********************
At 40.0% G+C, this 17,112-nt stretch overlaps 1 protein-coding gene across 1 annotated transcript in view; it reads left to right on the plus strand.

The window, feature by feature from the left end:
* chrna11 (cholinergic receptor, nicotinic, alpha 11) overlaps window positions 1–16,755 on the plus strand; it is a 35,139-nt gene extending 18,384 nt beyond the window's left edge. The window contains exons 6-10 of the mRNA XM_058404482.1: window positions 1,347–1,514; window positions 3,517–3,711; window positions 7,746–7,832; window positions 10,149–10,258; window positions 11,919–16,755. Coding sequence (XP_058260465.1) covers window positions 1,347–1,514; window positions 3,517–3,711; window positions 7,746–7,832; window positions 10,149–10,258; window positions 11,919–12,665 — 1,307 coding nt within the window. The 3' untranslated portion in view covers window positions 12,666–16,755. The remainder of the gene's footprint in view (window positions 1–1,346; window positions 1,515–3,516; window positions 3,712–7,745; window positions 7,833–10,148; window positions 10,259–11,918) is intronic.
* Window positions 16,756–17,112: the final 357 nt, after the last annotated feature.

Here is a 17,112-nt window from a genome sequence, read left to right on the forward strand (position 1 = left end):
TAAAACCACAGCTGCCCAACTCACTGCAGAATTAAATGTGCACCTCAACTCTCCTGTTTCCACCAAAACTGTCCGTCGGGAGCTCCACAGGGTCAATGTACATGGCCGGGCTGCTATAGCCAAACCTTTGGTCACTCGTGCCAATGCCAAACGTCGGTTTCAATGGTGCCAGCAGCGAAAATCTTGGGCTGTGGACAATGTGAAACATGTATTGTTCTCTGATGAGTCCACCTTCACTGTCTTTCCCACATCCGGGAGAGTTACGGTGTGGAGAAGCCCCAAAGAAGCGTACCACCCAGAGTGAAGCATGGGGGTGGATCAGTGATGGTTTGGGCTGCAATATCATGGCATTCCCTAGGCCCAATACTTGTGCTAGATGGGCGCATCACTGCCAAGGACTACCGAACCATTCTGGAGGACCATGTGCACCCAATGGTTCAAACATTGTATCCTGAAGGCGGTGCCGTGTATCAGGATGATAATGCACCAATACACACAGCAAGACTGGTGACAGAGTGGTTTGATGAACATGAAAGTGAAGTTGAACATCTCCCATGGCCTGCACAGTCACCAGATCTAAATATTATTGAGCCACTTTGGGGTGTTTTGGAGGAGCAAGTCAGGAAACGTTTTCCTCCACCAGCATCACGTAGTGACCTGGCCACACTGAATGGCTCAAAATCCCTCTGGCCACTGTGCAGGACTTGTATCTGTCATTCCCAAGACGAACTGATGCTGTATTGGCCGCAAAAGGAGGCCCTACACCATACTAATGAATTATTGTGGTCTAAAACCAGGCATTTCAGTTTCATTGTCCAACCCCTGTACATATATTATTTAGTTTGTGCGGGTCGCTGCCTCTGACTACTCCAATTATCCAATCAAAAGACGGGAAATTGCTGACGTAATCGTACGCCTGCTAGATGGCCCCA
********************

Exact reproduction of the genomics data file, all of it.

At 40.0% G+C, this 17,112-nt stretch overlaps 1 protein-coding gene across 1 annotated transcript in view; it reads left to right on the plus strand.

The window, feature by feature from the left end:
* chrna11 (cholinergic receptor, nicotinic, alpha 11) overlaps window positions 1–16,755 on the plus strand; it is a 35,139-nt gene extending 18,384 nt beyond the window's left edge. The window contains exons 6-10 of the mRNA XM_058404482.1: window positions 1,347–1,514; window positions 3,517–3,711; window positions 7,746–7,832; window positions 10,149–10,258; window positions 11,919–16,755. Coding sequence (XP_058260465.1) covers window positions 1,347–1,514; window positions 3,517–3,711; window positions 7,746–7,832; window positions 10,149–10,258; window positions 11,919–12,665 — 1,307 coding nt within the window. The 3' untranslated portion in view covers window positions 12,666–16,755. The remainder of the gene's footprint in view (window positions 1–1,346; window positions 1,515–3,516; window positions 3,712–7,745; window positions 7,833–10,148; window positions 10,259–11,918) is intronic.
* Window positions 16,756–17,112: the final 357 nt, after the last annotated feature.

Here is a 17,112-nt window from a genome sequence, read left to right on the forward strand (position 1 = left end):
TAAAACCACAGCTGCCCAACTCACTGCAGAATTAAATGTGCACCTCAACTCTCCTGTTTCCACCAAAACTGTCCGTCGGGAGCTCCACAGGGTCAATGTACATGGCCGGGCTGCTATAGCCAAACCTTTGGTCACTCGTGCCAATGCCAAACGTCGGTTTCAATGGTGCCAGCAGCGAAAATCTTGGGCTGTGGACAATGTGAAACATGTATTGTTCTCTGATGAGTCCACCTTCACTGTCTTTCCCACATCCGGGAGAGTTACGGTGTGGAGAAGCCCCAAAGAAGCGTACCACCCAGAGTGAAGCATGGGGGTGGATCAGTGATGGTTTGGGCTGCAATATCATGGCATTCCCTAGGCCCAATACTTGTGCTAGATGGGCGCATCACTGCCAAGGACTACCGAACCATTCTGGAGGACCATGTGCACCCAATGGTTCAAACATTGTATCCTGAAGGCGGTGCCGTGTATCAGGATGATAATGCACCAATACACACAGCAAGACTGGTGACAGAGTGGTTTGATGAACATGAAAGTGAAGTTGAACATCTCCCATGGCCTGCACAGTCACCAGATCTAAATATTATTGAGCCACTTTGGGGTGTTTTGGAGGAGCAAGTCAGGAAACGTTTTCCTCCACCAGCATCACGTAGTGACCTGGCCACACTGAATGGCTCAAAATCCCTCTGGCCACTGTGCAGGACTTGTATCTGTCATTCCCAAGACGAACTGATGCTGTATTGGCCGCAAAAGGAGGCCCTACACCATACTAATGAATTATTGTGGTCTAAAACCAGGCATTTCAGTTTCATTGTCCAACCCCTGTACATATATTATTTAGTTTGTGCGGGTCGCTGCCTCTGACTACTCCAATTATCCAATCAAAAGACGGGAAATTGCTGACGTAATCGTACGCCTGCTAGATGGCCCCA